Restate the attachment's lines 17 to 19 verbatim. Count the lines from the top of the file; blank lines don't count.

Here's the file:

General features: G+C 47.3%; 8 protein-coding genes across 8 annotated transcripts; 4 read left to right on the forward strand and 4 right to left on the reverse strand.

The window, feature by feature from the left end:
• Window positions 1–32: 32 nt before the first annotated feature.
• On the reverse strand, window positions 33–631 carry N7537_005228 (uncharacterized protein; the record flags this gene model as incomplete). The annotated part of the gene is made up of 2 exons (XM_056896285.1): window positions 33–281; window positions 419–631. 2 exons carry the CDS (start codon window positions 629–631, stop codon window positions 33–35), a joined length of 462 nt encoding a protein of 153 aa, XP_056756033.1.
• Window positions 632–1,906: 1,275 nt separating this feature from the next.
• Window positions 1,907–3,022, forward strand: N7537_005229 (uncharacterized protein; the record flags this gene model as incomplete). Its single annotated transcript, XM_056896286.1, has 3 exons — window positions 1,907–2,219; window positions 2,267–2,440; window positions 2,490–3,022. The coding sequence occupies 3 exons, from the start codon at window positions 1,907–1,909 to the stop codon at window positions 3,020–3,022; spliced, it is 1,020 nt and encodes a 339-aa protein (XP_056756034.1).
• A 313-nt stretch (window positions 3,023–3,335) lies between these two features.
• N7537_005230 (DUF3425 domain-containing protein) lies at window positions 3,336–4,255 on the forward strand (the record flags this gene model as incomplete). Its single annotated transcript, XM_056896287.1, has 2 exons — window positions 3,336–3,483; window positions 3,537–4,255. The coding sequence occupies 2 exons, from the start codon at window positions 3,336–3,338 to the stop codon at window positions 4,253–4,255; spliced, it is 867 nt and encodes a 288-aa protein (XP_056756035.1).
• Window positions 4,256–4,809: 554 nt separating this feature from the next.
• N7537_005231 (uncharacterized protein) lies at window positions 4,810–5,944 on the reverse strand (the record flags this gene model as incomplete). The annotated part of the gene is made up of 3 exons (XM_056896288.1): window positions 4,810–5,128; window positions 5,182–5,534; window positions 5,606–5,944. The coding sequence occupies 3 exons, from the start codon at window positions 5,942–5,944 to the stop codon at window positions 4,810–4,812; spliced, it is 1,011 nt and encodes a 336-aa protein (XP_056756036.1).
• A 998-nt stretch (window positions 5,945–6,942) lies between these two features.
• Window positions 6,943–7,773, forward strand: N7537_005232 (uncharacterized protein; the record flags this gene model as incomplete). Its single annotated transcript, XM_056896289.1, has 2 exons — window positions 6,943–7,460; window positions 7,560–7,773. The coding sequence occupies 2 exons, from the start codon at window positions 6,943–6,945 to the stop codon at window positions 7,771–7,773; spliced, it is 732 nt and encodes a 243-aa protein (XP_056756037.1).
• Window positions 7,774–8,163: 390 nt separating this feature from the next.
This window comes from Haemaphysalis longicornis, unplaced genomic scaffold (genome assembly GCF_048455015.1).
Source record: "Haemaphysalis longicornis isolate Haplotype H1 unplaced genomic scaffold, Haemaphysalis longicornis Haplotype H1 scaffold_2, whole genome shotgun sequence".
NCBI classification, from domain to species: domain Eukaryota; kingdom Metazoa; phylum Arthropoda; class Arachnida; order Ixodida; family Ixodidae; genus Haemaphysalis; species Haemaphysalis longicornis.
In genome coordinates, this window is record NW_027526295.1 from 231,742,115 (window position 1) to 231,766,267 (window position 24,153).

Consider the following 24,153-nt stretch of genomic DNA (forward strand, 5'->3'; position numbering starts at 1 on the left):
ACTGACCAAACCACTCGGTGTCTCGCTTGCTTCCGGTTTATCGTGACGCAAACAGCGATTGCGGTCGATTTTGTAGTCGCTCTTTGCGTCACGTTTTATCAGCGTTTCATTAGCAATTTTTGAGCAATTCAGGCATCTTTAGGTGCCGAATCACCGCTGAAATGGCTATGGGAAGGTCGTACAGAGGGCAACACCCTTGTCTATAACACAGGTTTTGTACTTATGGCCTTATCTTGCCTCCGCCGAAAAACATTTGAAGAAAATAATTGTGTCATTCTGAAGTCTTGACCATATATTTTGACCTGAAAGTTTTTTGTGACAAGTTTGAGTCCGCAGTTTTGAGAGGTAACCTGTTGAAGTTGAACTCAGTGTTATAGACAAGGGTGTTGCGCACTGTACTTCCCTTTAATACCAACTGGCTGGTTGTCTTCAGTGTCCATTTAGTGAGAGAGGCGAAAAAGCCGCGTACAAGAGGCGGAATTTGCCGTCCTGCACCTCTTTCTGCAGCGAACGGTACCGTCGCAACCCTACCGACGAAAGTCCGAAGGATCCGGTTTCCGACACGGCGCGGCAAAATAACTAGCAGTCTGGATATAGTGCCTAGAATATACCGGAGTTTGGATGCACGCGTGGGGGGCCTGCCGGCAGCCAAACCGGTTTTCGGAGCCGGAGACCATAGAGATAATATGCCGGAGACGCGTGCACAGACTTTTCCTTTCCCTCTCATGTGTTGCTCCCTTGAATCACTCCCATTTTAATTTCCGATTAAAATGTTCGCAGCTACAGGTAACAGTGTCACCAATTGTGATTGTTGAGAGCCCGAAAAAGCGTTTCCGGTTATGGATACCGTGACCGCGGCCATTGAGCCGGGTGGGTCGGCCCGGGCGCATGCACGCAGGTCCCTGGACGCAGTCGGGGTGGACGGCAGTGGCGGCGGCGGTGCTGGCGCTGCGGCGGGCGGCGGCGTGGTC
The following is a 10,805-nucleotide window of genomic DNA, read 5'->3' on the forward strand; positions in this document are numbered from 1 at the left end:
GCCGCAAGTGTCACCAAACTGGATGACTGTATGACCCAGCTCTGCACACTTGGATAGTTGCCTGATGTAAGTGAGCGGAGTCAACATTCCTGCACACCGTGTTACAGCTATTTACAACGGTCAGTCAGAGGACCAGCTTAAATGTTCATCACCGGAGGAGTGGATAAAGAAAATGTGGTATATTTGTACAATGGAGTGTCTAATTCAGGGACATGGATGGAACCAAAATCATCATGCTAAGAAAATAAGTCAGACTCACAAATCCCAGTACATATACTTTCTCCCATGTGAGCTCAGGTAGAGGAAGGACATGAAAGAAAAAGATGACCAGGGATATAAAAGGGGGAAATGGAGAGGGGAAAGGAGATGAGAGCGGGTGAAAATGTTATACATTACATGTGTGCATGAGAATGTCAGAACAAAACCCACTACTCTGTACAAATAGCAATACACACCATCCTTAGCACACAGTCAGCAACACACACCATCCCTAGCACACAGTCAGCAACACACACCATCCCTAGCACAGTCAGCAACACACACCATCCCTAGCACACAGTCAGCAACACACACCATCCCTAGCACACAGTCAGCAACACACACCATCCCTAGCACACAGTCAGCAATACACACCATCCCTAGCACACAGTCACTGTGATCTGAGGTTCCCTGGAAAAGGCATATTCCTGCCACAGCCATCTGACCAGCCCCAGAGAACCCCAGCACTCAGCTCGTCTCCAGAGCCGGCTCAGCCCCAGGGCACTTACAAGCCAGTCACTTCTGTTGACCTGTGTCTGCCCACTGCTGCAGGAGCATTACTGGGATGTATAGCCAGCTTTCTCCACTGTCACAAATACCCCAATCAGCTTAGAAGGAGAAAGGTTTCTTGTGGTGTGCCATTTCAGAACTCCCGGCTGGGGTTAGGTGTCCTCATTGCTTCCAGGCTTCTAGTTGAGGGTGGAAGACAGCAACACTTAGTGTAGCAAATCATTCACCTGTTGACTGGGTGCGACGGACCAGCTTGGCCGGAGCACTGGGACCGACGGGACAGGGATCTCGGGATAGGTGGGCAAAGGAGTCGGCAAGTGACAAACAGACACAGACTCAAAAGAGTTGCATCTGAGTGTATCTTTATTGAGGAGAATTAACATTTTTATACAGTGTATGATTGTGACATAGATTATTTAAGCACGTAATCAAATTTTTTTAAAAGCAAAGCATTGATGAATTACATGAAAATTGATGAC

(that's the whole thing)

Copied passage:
In genome coordinates, this window is record NW_027526295.1 from 231,742,115 (window position 1) to 231,766,267 (window position 24,153).

Consider the following 24,153-nt stretch of genomic DNA (forward strand, 5'->3'; position numbering starts at 1 on the left):
ACTGACCAAACCACTCGGTGTCTCGCTTGCTTCCGGTTTATCGTGACGCAAACAGCGATTGCGGTCGATTTTGTAGTCGCTCTTTGCGTCACGTTTTATCAGCGTTTCATTAGCAATTTTTGAGCAATTCAGGCATCTTTAGGTGCCGAATCACCGCTGAAATGGCTATGGGAAGGTCGTACAGAGGGCAACACCCTTGTCTATAACACAGGTTTTGTACTTATGGCCTTATCTTGCCTCCGCCGAAAAACATTTGAAGAAAATAATTGTGTCATTCTGAAGTCTTGACCATATATTTTGACCTGAAAGTTTTTTGTGACAAGTTTGAGTCCGCAGTTTTGAGAGGTAACCTGTTGAAGTTGAACTCAGTGTTATAGACAAGGGTGTTGCGCACTGTACTTCCCTTTAATACCAACTGGCTGGTTGTCTTCAGTGTCCATTTAGTGAGAGAGGCGAAAAAGCCGCGTACAAGAGGCGGAATTTGCCGTCCTGCACCTCTTTCTGCAGCGAACGGTACCGTCGCAACCCTACCGACGAAAGTCCGAAGGATCCGGTTTCCGACACGGCGCGGCAAAATAACTAGCAGTCTGGATATAGTGCCTAGAATATACCGGAGTTTGGATGCACGCGTGGGGGGCCTGCCGGCAGCCAAACCGGTTTTCGGAGCCGGAGACCATAGAGATAATATGCCGGAGACGCGTGCACAGACTTTTCCTTTCCCTCTCATGTGTTGCTCCCTTGAATCACTCCCATTTTAATTTCCGATTAAAATGTTCGCAGCTACAGGTAACAGTGTCACCAATTGTGATTGTTGAGAGCCCGAAAAAGCGTTTCCGGTTATGGATACCGTGACCGCGGCCATTGAGCCGGGTGGGTCGGCCCGGGCGCATGCACGCAGGTCCCTGGACGCAGTCGGGGTGGACGGCAGTGGCGGCGGCGGTGCTGGCGCTGCGGCGGGCGGCGGCGTGGTC